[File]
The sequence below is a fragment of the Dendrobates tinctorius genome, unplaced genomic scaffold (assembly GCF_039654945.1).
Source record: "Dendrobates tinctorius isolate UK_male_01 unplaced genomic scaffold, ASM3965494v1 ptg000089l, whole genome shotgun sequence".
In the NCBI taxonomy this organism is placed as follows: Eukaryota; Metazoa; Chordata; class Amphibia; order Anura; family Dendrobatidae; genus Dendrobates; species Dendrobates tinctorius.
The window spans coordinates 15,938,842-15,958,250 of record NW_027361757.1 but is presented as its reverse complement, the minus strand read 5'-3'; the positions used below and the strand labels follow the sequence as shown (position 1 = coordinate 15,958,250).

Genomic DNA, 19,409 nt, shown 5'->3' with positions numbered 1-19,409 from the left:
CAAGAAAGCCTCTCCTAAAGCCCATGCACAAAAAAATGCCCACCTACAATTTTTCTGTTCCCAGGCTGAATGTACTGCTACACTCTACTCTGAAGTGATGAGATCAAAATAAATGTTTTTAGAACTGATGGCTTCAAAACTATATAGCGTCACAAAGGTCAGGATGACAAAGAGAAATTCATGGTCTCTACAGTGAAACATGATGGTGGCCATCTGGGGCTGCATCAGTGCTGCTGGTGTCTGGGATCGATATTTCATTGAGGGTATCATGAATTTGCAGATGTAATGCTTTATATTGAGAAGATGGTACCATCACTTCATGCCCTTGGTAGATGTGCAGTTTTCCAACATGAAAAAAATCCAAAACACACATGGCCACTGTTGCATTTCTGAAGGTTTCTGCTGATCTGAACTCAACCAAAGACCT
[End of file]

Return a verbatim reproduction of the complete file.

The sequence below is a fragment of the Dendrobates tinctorius genome, unplaced genomic scaffold (assembly GCF_039654945.1).
Source record: "Dendrobates tinctorius isolate UK_male_01 unplaced genomic scaffold, ASM3965494v1 ptg000089l, whole genome shotgun sequence".
In the NCBI taxonomy this organism is placed as follows: Eukaryota; Metazoa; Chordata; class Amphibia; order Anura; family Dendrobatidae; genus Dendrobates; species Dendrobates tinctorius.
The window spans coordinates 15,938,842-15,958,250 of record NW_027361757.1 but is presented as its reverse complement, the minus strand read 5'-3'; the positions used below and the strand labels follow the sequence as shown (position 1 = coordinate 15,958,250).

Genomic DNA, 19,409 nt, shown 5'->3' with positions numbered 1-19,409 from the left:
CAAGAAAGCCTCTCCTAAAGCCCATGCACAAAAAAATGCCCACCTACAATTTTTCTGTTCCCAGGCTGAATGTACTGCTACACTCTACTCTGAAGTGATGAGATCAAAATAAATGTTTTTAGAACTGATGGCTTCAAAACTATATAGCGTCACAAAGGTCAGGATGACAAAGAGAAATTCATGGTCTCTACAGTGAAACATGATGGTGGCCATCTGGGGCTGCATCAGTGCTGCTGGTGTCTGGGATCGATATTTCATTGAGGGTATCATGAATTTGCAGATGTAATGCTTTATATTGAGAAGATGGTACCATCACTTCATGCCCTTGGTAGATGTGCAGTTTTCCAACATGAAAAAAATCCAAAACACACATGGCCACTGTTGCATTTCTGAAGGTTTCTGCTGATCTGAACTCAACCAAAGACCT